It turns out that the “Ghost Ship” is but one of at least a dozen similar arrangements.  There are hints that the city gave them a conscious pass on safety regulations. According to the New York Times, “Oakland is trying to strike a difficult balance: keeping residents safe without making them homeless.”

It is worth asking if there are limits to what government regulation can achieve.   This isn’t a libertarian tirade against all regulation.  Regulations have to be enforced to be effective.  Enforcement depends on adequate human and financial resources.   Those aren’t always available.  Regulations can increase faster than do resources.  Then, social and political circumstances can change, as when Oakland became home to an arts community.

To some—uncertain—degree, personal judgment and responsibility are essential.

[1] Thomas Fuller et al, “A ‘Ghost Ship’ All but Unseen, Until 36 Died,” NYT, 23 December 2016.

[2] See: https://www.roadsnacks.net/these-are-the-10-worst-bay-area-suburbs/

[3] See: https://en.wikipedia.org/wiki/North_Richmond,_California

[4] See: https://en.wikipedia.org/wiki/Fruitvale,_Oakland,_California

Annals of the Great Recession X.

Jeff Madrick, once a New York Times economics columnist, argues that America’s economic decline can be traced to the 1970s.[1] Beginning with the Great Depression, governments had imposed tight controls on American financial markets. These controls had made banking boring. That was a good thing for anyone who had ever lived through a financial panic (or watched that scene in “It’s a Wonderful Life” where Jimmy Stewart abandons his honey-moon to save the savings-and-loan when the town bank collapses. However, it also restricted the opportunities for profit in one sector of the economy. Economists at the University of Chicago, inspired by the writings of Milton Friedman, pushed an “extreme free-market ideology.” Embraced by greedy financial industry leaders, then by the Republican Party in the era of Ronald Reagan and later by Democrats as well, these ideas led to the de-regulation of the American financial industry. “And Hell followed with him.”[2]

Reckless lending became progressively ever more deeply entrenched among bankers. Successive crises of ever greater severity sprang from these practices: wild real estate speculation in the 1980s; the Latin American lending binge; the “dot.com” bubble; and then the nightmarishly complicated real estate investments that ended in the financial crisis of 2007-2008. The government repeatedly had to step in to bail-out reckless bankers in order to avert an even worse disaster for the whole economy. Thus, profits were privatized while losses were socialized. Not exactly what Milton Friedman had in mind.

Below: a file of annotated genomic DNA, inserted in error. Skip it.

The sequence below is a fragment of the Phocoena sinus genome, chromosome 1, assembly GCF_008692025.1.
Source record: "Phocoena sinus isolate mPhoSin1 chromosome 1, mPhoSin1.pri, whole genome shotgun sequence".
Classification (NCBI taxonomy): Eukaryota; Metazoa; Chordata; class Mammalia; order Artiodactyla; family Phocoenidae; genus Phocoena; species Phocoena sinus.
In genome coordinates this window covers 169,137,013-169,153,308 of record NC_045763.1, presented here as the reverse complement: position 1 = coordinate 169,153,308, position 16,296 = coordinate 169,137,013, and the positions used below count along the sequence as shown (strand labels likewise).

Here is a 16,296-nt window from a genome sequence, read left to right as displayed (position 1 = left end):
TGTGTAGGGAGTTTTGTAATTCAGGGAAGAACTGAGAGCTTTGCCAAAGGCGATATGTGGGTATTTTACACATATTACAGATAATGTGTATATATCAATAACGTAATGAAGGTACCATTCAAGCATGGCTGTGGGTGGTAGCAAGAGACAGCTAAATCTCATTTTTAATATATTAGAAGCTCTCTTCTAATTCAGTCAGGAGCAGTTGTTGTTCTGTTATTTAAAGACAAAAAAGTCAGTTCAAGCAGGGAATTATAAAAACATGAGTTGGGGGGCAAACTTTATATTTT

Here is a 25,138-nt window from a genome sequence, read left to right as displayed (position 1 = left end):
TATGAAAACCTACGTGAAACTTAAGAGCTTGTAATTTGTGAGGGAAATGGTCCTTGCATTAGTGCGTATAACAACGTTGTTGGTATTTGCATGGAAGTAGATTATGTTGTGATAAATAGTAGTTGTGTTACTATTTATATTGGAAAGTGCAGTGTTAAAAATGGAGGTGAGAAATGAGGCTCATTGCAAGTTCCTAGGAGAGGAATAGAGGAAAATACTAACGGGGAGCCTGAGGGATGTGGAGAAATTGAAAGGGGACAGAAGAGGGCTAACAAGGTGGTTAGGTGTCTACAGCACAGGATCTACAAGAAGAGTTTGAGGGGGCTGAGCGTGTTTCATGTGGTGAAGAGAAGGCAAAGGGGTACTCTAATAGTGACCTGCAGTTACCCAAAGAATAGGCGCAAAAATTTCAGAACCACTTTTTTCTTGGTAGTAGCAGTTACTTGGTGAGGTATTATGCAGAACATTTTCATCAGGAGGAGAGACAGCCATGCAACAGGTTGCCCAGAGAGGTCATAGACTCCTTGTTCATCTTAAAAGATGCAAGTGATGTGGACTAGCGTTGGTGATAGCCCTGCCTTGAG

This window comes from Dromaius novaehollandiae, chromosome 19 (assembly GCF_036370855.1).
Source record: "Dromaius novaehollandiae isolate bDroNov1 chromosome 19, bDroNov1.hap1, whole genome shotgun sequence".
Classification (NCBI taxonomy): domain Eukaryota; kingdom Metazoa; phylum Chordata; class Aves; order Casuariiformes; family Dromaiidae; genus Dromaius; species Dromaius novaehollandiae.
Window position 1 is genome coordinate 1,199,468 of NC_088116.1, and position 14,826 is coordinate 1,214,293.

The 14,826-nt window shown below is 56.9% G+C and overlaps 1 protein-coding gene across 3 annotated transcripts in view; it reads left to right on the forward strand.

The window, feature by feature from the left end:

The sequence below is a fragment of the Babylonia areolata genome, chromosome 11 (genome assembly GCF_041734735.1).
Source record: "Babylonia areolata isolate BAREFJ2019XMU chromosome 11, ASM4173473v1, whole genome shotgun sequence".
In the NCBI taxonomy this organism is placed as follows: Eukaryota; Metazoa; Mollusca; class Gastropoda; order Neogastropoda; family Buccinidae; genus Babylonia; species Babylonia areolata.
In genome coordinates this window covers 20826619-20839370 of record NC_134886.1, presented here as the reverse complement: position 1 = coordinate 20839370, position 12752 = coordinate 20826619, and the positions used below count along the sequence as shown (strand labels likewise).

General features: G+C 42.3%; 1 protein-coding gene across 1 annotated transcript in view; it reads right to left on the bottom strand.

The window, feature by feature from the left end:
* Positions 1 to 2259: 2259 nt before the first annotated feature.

To a historian, some of Madrick’s argument appears kind of rickety. He, among others, appears to believe that the American prosperity and global economic domination of the period from 1945 to 1975 was somehow “normal.” However, it is at least equally possible to regard this situation as “abnormal” and bound to end. The financial industry (or just “greed”) can hardly be blamed alone for the complex changes that have undermined America’s position.

Then, for purposes of analysis and argument, he separates out free-market thinkers and financial industry leaders. However, in real life they existed within and responded to an evolving context of beliefs and influences. Thus, the inflation of the Vietnam years intersected with government regulations on the interest banks could pay depositors. People wouldn’t keep money in banks unless they could get a higher rate of interest. So, the interest rate regulations had to be relaxed.

Then, he appears to believe that “greed” drives the elite, but that the same behaviors by people lower on the income pyramid are unexceptionable. In 1970, 381 major strikes hit American companies as workers drove for higher pay and benefits at a time when foreign competition had begun to exert heavy pressure.[3] Why is one act greed, the other not?

Then, a lot of the American economy was deregulated from the 1970s on. Takes airlines as an example. Between 1980 and 2009, inflation-adjusted air fares fell by fifty percent.[4] Air travel increased, but crashes did not increase. (I’ll grant you that the air travel experience now reminds of a trip I once took on a Mexican bus.)

So, the part is not the whole. Blanket statements about regulation don’t get us very far.

[1] Jeff Madrick, Age of Greed: The Triumph of Finance and the Decline of America, 1970 to the Present (New York: Alfred A. Knopf, 2011).

[2] Revelation, 6:8.

[3] See: “American union, stay away from me uh.” March 2015.

[4] See: http://www.theatlantic.com/business/archive/2013/02/how-airline-ticket-prices-fell-50-in-30-years-and-why-nobody-noticed/273506/